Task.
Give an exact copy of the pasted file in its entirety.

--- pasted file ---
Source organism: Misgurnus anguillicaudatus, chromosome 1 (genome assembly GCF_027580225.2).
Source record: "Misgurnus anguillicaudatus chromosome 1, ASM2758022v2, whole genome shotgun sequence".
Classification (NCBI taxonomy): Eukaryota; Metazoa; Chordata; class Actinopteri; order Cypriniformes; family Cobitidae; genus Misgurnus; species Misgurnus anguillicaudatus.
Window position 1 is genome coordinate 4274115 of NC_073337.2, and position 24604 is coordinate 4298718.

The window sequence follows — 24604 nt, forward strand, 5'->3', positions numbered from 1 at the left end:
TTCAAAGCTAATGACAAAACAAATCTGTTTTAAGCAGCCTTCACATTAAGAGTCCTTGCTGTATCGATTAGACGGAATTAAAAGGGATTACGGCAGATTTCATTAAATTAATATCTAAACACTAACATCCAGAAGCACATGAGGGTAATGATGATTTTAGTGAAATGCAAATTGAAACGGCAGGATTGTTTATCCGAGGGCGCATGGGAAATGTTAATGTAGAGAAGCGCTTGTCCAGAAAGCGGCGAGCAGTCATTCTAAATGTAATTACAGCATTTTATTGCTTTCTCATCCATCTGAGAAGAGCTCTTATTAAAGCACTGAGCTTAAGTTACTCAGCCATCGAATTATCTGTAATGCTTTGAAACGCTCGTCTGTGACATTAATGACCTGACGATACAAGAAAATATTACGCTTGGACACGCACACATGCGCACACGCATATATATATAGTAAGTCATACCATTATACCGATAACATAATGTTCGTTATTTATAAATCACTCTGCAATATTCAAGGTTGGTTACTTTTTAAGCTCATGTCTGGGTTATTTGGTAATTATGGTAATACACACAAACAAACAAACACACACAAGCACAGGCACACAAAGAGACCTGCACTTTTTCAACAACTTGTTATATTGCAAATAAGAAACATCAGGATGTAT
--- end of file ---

Source organism: Misgurnus anguillicaudatus, chromosome 1 (genome assembly GCF_027580225.2).
Source record: "Misgurnus anguillicaudatus chromosome 1, ASM2758022v2, whole genome shotgun sequence".
Classification (NCBI taxonomy): Eukaryota; Metazoa; Chordata; class Actinopteri; order Cypriniformes; family Cobitidae; genus Misgurnus; species Misgurnus anguillicaudatus.
Window position 1 is genome coordinate 4274115 of NC_073337.2, and position 24604 is coordinate 4298718.

The window sequence follows — 24604 nt, forward strand, 5'->3', positions numbered from 1 at the left end:
TTCAAAGCTAATGACAAAACAAATCTGTTTTAAGCAGCCTTCACATTAAGAGTCCTTGCTGTATCGATTAGACGGAATTAAAAGGGATTACGGCAGATTTCATTAAATTAATATCTAAACACTAACATCCAGAAGCACATGAGGGTAATGATGATTTTAGTGAAATGCAAATTGAAACGGCAGGATTGTTTATCCGAGGGCGCATGGGAAATGTTAATGTAGAGAAGCGCTTGTCCAGAAAGCGGCGAGCAGTCATTCTAAATGTAATTACAGCATTTTATTGCTTTCTCATCCATCTGAGAAGAGCTCTTATTAAAGCACTGAGCTTAAGTTACTCAGCCATCGAATTATCTGTAATGCTTTGAAACGCTCGTCTGTGACATTAATGACCTGACGATACAAGAAAATATTACGCTTGGACACGCACACATGCGCACACGCATATATATATAGTAAGTCATACCATTATACCGATAACATAATGTTCGTTATTTATAAATCACTCTGCAATATTCAAGGTTGGTTACTTTTTAAGCTCATGTCTGGGTTATTTGGTAATTATGGTAATACACACAAACAAACAAACACACACAAGCACAGGCACACAAAGAGACCTGCACTTTTTCAACAACTTGTTATATTGCAAATAAGAAACATCAGGATGTAT